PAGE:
Could you explain to me what part of the text doesn't match the score?

I'm basically describing my experience playing the game, which I thought was fun.

Almost everything that was wrong with the game had relatively low impact on my gaming experience, for some of the reasons that I stated.

As a reviewer, I couldn't overlook the issues. But since those issues didn't terribly hurt my experience as a gamer, I didn't take off too many stars for them.

I, personally, would like to hear which levels in particular you liked, why you liked them, which ones you didn't like, and any ideas you had on how you would improve the ones you didn't like.


Reply to this instead.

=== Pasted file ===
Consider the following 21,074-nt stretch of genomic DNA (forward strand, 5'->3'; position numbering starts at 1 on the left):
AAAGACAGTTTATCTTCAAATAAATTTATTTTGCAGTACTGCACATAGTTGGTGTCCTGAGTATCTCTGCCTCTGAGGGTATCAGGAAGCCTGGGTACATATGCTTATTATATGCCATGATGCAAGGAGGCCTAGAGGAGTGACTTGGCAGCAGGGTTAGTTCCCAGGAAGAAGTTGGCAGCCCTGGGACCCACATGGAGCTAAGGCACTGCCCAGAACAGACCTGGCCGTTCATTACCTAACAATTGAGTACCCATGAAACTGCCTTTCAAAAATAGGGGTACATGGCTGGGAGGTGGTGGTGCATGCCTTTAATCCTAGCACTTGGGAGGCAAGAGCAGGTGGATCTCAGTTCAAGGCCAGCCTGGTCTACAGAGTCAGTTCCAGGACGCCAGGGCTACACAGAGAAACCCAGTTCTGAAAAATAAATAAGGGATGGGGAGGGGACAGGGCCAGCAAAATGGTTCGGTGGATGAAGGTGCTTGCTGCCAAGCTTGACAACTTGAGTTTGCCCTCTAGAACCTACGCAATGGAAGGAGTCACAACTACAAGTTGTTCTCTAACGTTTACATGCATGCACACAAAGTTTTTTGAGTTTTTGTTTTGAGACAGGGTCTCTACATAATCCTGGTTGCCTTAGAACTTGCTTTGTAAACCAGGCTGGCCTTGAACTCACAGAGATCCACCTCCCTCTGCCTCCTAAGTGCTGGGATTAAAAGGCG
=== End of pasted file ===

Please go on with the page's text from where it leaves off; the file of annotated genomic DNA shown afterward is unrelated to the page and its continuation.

author=Link_2112
Reply to this instead.

Getting there bro, chill. I have to go back and look at the level names, which I didn't keep track of.
kentona
I am tired of Earth. These people. I am tired of being caught in the tangle of their lives.
20836
Makerscore! Makerscore for everybody!

Thanks for the review, and I am glad that you had fun with the game.
As far as the stages go, there's nothing wrong with more gimmicky or puzzle type levels. To be honest, they're more memorable.

For some suggestions, I'd say...

1.) For levels that are too helter skelter, I'd suggest increasing the number of mushrooms available, as opposed to just making the level easier to pass through. I'm pretty sure this is what Nintendo did for the real games on those crazy fast pace levels.

2.) For puzzle levels, reduce or eliminate enemies around the main puzzle(s). It can be chaotic from puzzle to puzzle, but it's frustrating getting killed in the middle of solving a puzzle. This is sort of a philosophy carried over from RPGs. Nobody likes random encounters while they're running around pulling levels and pushing boxes. It tends to take away from the puzzle more than it adds difficulty.